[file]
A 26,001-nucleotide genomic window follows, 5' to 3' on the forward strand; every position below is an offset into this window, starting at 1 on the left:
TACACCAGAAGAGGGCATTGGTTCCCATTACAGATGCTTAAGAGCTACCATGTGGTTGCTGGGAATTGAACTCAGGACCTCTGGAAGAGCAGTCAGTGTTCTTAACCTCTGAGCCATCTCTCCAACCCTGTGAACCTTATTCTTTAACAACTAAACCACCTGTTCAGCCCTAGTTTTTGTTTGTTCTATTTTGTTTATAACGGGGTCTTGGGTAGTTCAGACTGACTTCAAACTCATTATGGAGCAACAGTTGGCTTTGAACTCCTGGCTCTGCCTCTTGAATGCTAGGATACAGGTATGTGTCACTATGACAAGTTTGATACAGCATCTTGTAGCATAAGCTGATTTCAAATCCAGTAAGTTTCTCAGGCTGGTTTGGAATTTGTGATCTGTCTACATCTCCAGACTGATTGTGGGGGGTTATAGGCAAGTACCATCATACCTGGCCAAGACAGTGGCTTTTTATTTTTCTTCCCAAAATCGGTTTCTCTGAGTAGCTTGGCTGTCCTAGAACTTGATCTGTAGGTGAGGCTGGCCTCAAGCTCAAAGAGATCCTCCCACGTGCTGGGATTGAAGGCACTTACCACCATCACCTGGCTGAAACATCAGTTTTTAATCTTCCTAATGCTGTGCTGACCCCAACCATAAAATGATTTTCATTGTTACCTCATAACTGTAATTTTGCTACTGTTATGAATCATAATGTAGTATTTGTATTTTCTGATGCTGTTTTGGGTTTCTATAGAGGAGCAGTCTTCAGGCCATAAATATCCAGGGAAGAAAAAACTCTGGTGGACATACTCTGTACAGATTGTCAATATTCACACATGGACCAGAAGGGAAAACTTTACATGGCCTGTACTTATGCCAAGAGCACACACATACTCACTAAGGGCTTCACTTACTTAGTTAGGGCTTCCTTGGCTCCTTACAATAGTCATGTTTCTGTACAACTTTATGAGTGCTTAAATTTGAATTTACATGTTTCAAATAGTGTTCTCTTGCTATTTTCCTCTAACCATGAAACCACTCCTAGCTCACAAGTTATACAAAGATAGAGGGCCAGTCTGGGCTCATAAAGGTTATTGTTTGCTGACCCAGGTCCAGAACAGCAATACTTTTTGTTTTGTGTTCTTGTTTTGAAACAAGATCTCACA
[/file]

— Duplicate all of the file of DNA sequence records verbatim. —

A 26,001-nucleotide genomic window follows, 5' to 3' on the forward strand; every position below is an offset into this window, starting at 1 on the left:
TACACCAGAAGAGGGCATTGGTTCCCATTACAGATGCTTAAGAGCTACCATGTGGTTGCTGGGAATTGAACTCAGGACCTCTGGAAGAGCAGTCAGTGTTCTTAACCTCTGAGCCATCTCTCCAACCCTGTGAACCTTATTCTTTAACAACTAAACCACCTGTTCAGCCCTAGTTTTTGTTTGTTCTATTTTGTTTATAACGGGGTCTTGGGTAGTTCAGACTGACTTCAAACTCATTATGGAGCAACAGTTGGCTTTGAACTCCTGGCTCTGCCTCTTGAATGCTAGGATACAGGTATGTGTCACTATGACAAGTTTGATACAGCATCTTGTAGCATAAGCTGATTTCAAATCCAGTAAGTTTCTCAGGCTGGTTTGGAATTTGTGATCTGTCTACATCTCCAGACTGATTGTGGGGGGTTATAGGCAAGTACCATCATACCTGGCCAAGACAGTGGCTTTTTATTTTTCTTCCCAAAATCGGTTTCTCTGAGTAGCTTGGCTGTCCTAGAACTTGATCTGTAGGTGAGGCTGGCCTCAAGCTCAAAGAGATCCTCCCACGTGCTGGGATTGAAGGCACTTACCACCATCACCTGGCTGAAACATCAGTTTTTAATCTTCCTAATGCTGTGCTGACCCCAACCATAAAATGATTTTCATTGTTACCTCATAACTGTAATTTTGCTACTGTTATGAATCATAATGTAGTATTTGTATTTTCTGATGCTGTTTTGGGTTTCTATAGAGGAGCAGTCTTCAGGCCATAAATATCCAGGGAAGAAAAAACTCTGGTGGACATACTCTGTACAGATTGTCAATATTCACACATGGACCAGAAGGGAAAACTTTACATGGCCTGTACTTATGCCAAGAGCACACACATACTCACTAAGGGCTTCACTTACTTAGTTAGGGCTTCCTTGGCTCCTTACAATAGTCATGTTTCTGTACAACTTTATGAGTGCTTAAATTTGAATTTACATGTTTCAAATAGTGTTCTCTTGCTATTTTCCTCTAACCATGAAACCACTCCTAGCTCACAAGTTATACAAAGATAGAGGGCCAGTCTGGGCTCATAAAGGTTATTGTTTGCTGACCCAGGTCCAGAACAGCAATACTTTTTGTTTTGTGTTCTTGTTTTGAAACAAGATCTCACA